Tuning the plates

Measure thickness
Firstly the top is graduated.  This involves thinning the top in little steps with a finger plane until it starts to feel right in the hands, and sounds right when tapped.  Sorry, no pictures because this is a 2 handed job.  This is where experience comes in.  By "right" I mean from experience I think it is likely to sound good.  I feel the stiffness of the top in my hands and tap it.  I do not tune the top to a particular frequency because I think that is a complete waste of time.  Final tuning is done by measuring the Chladni patterns.  Usually what happens is I stop graduating and just measure, there is no more adjustments made to the thickness of the top.  The tops end up 6-7mm thick in the centre and about 3mm on the recurve.  With this top, the stiffness feels about right, but it feels a bit heavy in the hand so I am a bit suspicious it might not be the perfect top.  no matter, plough on.

Start tuning
This is my measuring equipment.  140watt power amp on the right and digital signal generator (I built these).  On the left is a high powered 8 inch speaker.  The method is to sprinkle sawdust on the plate and scan the frequencies until a pattern emerges.  There are 4 main modes, but mode 2 is usually not visible.  For more information on Chladni plate tuning read my paper

Top unbraced mode 1
This is mode 1 at 164Hz.  Not very distinct, but that is unusual because with unbraced tops often mode 1 and mode 2 are very close together in frequency so you don't get a strong pattern.

Top unbraced mode 3
This is mode 3 at 287Hz

Top unbraced mode 4
This is mode 4 at 365Hz.  This is the most important mode.  The positions of the modes are marked in pencil.

Mark briidge position
Next the position of the bridge posts (if it was a Gibson style of bridge) are marked on the inside of the top.

Mark brace position
I mark the position of the X braces according to what is measured in the Chladni patterns.  I try to position the X so it falls close to the position of Mode1 and goes directly under the bridge posts.  In this case mode 1 is indistinct so I have to guess.

X is marked out
X brace position marked.

Here is my stash of Red Spruce brace wood.

Slice brace in bandsaw
Cutting the brace wood to size in the bandsaw.

Thickness the brace
Thickness to 7mm thick on the linisher.

Mark the length
Mark the length of the brace.

Cut to length
Cut to length on the bandsaw.

Mark brace shape
A compass is used to mark the shaped of the brace.

Mark the end position
Mark the positions of the end of the brace

Shape the brace
Shape the brace on the linisher.

Fit the braces
Dry fitting the brace to the top.  Easier said than done because a close fit is required.

Glue first brace
Gluing the first brace.

Mark the X cut
Marking the position of the X join.

First cut
Cut on the marks

Chisel out
and then chisel out the groove.

Mark the other brace
Dry fit the other brace and mark.

Cut second brace
Cut the groove on the other brace and chisel it out.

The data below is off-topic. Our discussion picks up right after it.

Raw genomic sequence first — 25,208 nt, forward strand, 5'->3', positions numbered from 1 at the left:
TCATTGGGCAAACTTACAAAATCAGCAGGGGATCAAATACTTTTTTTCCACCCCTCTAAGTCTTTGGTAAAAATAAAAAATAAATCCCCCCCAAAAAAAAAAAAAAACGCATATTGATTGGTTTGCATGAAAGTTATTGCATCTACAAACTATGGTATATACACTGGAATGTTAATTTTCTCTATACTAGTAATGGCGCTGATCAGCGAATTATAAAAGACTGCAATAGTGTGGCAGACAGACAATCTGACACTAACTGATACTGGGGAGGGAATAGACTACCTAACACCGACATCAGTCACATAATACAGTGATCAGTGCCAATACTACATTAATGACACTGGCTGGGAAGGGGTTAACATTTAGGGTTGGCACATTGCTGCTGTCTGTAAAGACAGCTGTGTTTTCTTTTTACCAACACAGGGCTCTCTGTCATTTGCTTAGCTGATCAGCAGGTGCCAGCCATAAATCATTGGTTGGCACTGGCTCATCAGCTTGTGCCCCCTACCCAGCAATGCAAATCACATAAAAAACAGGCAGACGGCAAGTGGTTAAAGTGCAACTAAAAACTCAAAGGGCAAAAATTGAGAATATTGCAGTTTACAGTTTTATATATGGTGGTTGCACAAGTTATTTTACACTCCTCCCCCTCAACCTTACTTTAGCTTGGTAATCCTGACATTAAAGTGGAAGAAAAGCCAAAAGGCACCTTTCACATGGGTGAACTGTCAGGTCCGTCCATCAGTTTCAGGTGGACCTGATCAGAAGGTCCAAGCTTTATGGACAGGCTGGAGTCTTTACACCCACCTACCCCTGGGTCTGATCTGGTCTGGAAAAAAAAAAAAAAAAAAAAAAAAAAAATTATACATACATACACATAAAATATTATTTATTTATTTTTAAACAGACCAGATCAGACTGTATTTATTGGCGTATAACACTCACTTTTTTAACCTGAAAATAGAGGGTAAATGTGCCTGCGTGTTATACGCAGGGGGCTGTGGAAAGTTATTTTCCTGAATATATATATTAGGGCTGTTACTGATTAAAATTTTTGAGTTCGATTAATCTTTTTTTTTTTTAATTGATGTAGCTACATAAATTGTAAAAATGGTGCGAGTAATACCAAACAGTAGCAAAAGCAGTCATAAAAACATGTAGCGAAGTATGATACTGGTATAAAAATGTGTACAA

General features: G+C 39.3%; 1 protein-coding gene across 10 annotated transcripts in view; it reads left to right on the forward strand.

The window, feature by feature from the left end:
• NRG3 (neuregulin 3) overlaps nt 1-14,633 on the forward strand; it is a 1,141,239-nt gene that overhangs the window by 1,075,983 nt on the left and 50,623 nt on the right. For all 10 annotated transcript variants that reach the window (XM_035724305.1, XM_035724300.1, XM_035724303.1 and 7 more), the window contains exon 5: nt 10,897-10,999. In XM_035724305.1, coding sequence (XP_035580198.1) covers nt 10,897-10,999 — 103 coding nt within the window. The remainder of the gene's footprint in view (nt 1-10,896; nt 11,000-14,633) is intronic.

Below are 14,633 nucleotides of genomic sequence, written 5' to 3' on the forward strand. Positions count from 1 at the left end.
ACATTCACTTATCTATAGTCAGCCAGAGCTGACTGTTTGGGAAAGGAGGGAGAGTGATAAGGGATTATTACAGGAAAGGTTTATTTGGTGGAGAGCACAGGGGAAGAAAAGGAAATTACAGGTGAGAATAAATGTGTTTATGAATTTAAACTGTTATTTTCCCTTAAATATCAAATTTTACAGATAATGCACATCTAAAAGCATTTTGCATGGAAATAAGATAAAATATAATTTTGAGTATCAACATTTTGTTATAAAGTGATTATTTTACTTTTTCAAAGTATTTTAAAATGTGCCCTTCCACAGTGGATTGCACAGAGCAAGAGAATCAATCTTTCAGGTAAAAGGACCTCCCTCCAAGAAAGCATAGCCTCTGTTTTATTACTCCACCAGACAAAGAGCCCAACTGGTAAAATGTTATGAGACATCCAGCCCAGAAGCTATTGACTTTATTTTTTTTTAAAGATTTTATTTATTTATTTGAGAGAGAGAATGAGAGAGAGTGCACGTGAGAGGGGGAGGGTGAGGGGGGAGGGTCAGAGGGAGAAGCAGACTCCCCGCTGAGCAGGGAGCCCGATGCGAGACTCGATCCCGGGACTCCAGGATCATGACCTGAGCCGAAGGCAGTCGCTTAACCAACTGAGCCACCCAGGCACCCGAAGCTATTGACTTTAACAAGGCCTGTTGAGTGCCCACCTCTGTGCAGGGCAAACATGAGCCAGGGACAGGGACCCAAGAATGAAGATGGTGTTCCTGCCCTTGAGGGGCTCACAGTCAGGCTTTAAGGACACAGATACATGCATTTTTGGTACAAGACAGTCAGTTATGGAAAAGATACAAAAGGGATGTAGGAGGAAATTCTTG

Dry fit
Dry fit the second brace.  Should be a snug fit.  If too tight, a bit of fine cutting with a sharp blade should get it fitting snug.

Glue second brace
Glue the second brace and wait 24hrs for the glue to dry.

Shave the braces
Shape the braces down to nothing on the ends and scallop in front of the soundhole.

Round off the braces
Round off the tops of the braces with a finger plane

Sand smooth
and then sand smooth.

Braces done
All finished.  Now measure the Chladni patterns.

Top braced mode 1
Mode 1 at 192 Hz.

Top mode 3 braced
Mode 3 at 308 Hz.  I don't like the look of this.

Top braced mode 4
Mode 4 at 393Hz.  Mmm I don't like the look of this either.  The pattern is not very sharp and mode 4 is the most important mode and the sawdust should jump around more than what I am observing.  I am now seriously considering not using this top for this mandolin.  It is a special order for a local musician who is very particular about sound.  No matter, let's continue on and see how the back turns out.

Graduate the back

and sanding the back.

Mode 1 back
Mode 1 at 160Hz.  Very nice.

Back mode 3
Mode 3 at 318Hz.  Also very nice.

Back mode 4

Mode 4 at 402Hz.  Excellent.  Absolutely nothing wrong with this back.  Sounds good when tapped, nice and stiff and light in the hands.

Ok, now need to re-consider the top.  Top is so so, and mode 4 is at 393Hz, a bit low to match the back.  Big breath, this top is really not good enough for this customer, I will use it on another mandolin, probably not a special order.  .... 3 months later I have another top ready.  This is why the mandolins take so long to make and why I never get paid enough!  However, they do sound exceptional so the extra care is worth it.

In the end, this turned out to be a really good decision.  This instrument turned out to be exceptionally nice, whereas the mandolin I eventually made with the original top sounded disappointing.

Here are the Chladni patterns for the new top.  This top is excellent.

Final top mode 1
Mode 1 at 169Hz

Top final mode 3
Mode 3 at 301Hz.

Final top mode 4
Mode 4 at 400Hz, nice sharp lines, strong amplitude and very close to the back.  Excellent.